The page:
Here’s Why Mario Draghi Wants to Relax a Banking Regulation
Mario Draghi, the chief of the European Central Bank, has called into question rules that force banks to make junior bondholders take losses before applying for public aid, Bloomberg reports. With all eyes on the central bank before it announces a plan for a comprehensive review of European banks later this week, Draghi has voiced his opinion that a rule governing the region’s banks should be relaxed.
The rule says that if a bank wishes to apply for aid from any public group — including the ECB or the Firewall Fund that is being established to provide a public source of credit for struggling banks in the region — junior bondholders must first be made to lake losses on their effective loans to the bank. The rule is designed to dissuade banks from applying for public funding by imposing a sort of penalty for doing so. The penalty isn’t just that the bondholders lose money but that the reputation of the bank would also suffer greatly.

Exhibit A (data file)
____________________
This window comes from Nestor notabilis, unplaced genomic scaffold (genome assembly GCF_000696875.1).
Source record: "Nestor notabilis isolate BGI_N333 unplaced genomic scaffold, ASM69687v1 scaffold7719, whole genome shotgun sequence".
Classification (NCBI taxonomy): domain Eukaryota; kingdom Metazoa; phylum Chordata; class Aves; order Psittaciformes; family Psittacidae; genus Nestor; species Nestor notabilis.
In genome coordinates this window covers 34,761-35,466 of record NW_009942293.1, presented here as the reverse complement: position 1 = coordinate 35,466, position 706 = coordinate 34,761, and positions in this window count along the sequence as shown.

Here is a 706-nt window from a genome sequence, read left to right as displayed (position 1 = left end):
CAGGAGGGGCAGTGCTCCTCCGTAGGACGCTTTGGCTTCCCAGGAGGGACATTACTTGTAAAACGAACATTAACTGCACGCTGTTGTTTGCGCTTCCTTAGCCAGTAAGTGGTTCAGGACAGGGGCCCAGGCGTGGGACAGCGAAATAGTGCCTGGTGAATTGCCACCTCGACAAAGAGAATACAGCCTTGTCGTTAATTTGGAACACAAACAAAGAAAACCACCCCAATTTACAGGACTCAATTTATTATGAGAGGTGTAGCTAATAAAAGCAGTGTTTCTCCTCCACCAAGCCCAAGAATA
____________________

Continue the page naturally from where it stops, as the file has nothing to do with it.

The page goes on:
In the face of the ECB’s check on the status of the region’s banks — which will almost certainly include an asset quality review and several stress tests — Draghi has questioned whether the rule is too harsh on banks that are still solvent but would benefit from the use of the central bank’s resources. Under new guidelines, it is entirely possible that banks that are still far from going belly-up would need to raise additional capital in order to comply with the results of the central bank’s review, a prospect that would leave banks strapped for cash unless the funds were made available through some public means.